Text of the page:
Large, fine feet they were, too, and very clean. She stood in the shade of a young beech tree, shielded by its fresh leaves, and watched him; this nameless knight. He was new to her, and a pleasure to look upon, with a trim waist and good shoulders. He slowly kicked his legs in the water and she noticed the dark swirls of down on his calves, less lustrous and straighter than his fair-going-to-russet shaggy, badly-clipped hair. She wondered if the tiny dark fish were nibbling his ankles and laughed softly at the foolish idea. He was handsome, she conceded, if long, clean-shaven features as regular as a mason’s new carving of a king were to one’s taste – and they were to hers. On his feet, standing proudly on the daisy and speedwell studded grass, he would be tall as a castle keep, but wiry, with a rangy strength she admired when he skimmed a pebble across the river.

Here’s where you can find Lindsay:

Lindsay Townsend, historical romance. http://www.lindsaytownsend.net

or follow me at Twitter: @lindsayromantic

 

Thanks for stopping by, Lindsay!  It was lovely to have you. ‘To Touch The Knight’ sounds like a fabulous read — even more so now that we know the story behind the story.  I’ll now be waiting anxiously to July to get my copy!

 

Erotica, the Ultimate Safe Sex

I once sat through a reading of four fairly well-known romance writers, who had great stage presence, read beautifully from their new best sellers, and answered the audience’s questions with the level of expertise one would expect from people who make their living as writers. That is until they were asked about writing sex.

There was a frisson of embarrassment across the stage and a lot of shifting and shuffling and throat clearing as all four made excuses for why they were uncomfortable writing sex and therefore didn’t do it if they could avoid it. Then the question was dismissed with all the gravity a question about the proper shade of lippy might have been.

I wanted to shout, ‘This is sex! It’s the biggie! It’s what romance leads to! It’s what made us all! Beyond the shouting, sex is the powerful leveler of persons that strips us of our facades and brings us down to the deepest part of ourselves, and occasionally the best part. It exposes our animal nature with all its crudeness and all its charm. Sex is one of the best ways for a reader to get to know a character. With that in mind, I can’t imagine why all writers aren’t dying to write their next sex scene.

I appreciate a good sex scene in a novel – any novel – because sex in fiction, no matter how dangerous, is always safe sex. I enjoy writing erotica because it allows me, and my reader, to experience sex vicariously, safely, in ways we would never experience it in the real world. In some cases it’s only to see what the appeal of being there is. In other cases it’s the fulfillment of fantasy on the written page done safely without leaving the comfort of the recliner. For me, as writer and reader, there’s also the added excitement of sharing fantasies with total strangers.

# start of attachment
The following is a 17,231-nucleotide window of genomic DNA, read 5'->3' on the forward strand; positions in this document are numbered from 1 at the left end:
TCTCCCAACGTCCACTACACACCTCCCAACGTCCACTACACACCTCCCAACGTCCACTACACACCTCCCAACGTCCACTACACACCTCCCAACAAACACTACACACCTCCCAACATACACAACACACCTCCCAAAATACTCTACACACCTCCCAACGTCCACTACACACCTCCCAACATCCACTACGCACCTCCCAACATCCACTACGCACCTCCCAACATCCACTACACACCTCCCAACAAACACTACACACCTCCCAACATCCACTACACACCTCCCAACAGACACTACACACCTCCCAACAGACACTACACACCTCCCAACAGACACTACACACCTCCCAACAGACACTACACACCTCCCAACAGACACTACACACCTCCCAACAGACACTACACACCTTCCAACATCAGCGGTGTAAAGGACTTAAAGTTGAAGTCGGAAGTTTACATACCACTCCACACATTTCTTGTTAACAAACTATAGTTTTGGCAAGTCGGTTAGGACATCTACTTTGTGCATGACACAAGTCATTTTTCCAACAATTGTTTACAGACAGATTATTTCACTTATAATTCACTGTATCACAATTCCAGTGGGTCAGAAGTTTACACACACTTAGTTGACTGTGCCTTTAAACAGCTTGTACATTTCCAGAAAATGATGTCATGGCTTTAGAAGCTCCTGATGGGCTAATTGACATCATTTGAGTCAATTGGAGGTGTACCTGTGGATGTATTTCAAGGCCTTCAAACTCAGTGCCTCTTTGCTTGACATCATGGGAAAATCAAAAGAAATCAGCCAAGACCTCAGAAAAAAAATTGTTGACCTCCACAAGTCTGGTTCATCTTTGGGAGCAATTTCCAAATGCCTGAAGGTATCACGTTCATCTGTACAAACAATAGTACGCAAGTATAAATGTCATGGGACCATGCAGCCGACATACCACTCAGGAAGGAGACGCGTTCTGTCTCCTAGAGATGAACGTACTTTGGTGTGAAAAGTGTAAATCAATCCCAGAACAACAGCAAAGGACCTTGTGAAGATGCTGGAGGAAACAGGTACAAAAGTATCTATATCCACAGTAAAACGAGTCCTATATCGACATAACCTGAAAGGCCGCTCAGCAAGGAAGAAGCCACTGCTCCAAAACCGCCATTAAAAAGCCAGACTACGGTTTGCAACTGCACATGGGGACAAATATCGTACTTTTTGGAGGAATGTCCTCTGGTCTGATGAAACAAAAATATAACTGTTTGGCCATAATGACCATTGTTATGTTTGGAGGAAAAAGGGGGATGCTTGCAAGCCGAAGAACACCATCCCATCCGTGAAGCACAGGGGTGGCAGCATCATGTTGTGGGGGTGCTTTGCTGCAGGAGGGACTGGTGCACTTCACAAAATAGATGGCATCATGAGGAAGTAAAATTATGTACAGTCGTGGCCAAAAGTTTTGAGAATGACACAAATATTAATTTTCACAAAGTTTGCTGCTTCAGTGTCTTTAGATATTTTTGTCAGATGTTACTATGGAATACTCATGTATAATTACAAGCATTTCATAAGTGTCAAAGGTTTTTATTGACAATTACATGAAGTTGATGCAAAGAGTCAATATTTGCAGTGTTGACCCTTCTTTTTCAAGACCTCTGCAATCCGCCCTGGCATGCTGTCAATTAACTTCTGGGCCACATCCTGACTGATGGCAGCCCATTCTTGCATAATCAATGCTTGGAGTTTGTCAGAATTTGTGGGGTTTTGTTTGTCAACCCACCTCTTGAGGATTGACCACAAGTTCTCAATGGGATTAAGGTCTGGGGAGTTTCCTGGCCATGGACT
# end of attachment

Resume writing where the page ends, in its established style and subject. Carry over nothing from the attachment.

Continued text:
I’m told I don’t look like the type of woman who would write erotica, but the more I write, the more I wonder why the type of woman who writes erotica shouldn’t be Everywoman. We all have fantasies, and I can speak first hand as to how hot it is to write those fantasies down – in detail. No one needs to read them but ourselves. Hey, it’s a cheap sex toy – a piece of paper and a pen – a hot pink one, maybe??? It’s safe sex at its best. The world of the written page has always allowed us to walk in other dimensions, other realities, other times, and to see the world through the eyes of other people. Why shouldn’t sex be included in those other realities?

Coming home from the States on a night flight a couple of weeks ago, unable to sleep, I found myself watching the film, The Ugly Truth, with Gerard Butler and Katherine Heigle. Butler’s character is trying to help Heigle’s character develop a relationship with a hot doctor. He asks her how often she masturbates. Horrified, she says she doesn’t do that sort of thing, to which he replies, ‘If you don’t want to make love to yourself, what makes you think anyone else will want to?’

According to Wallace Shawn, “Sex really is a nation of its own. Those whose allegiance is given to sex at a certain moment withdraw their loyalty temporarily from other powers. It’s a symbol of the possibility that we might all defect for one reason or another from the obedient columns in which we march.”

I’ll admit it; I’m a defector to that nation of sex. It’s a large nation with lots of room, and I’m inviting everyone I know to defect and enjoy.

You can read Wallace Shawn’s great essay about writing sex here:

http://www.guardian.co.uk/stage/2009/jun/20/wallace-shawn-writing-about-sex

 
© 2018 K D Grace
The Romance Reviews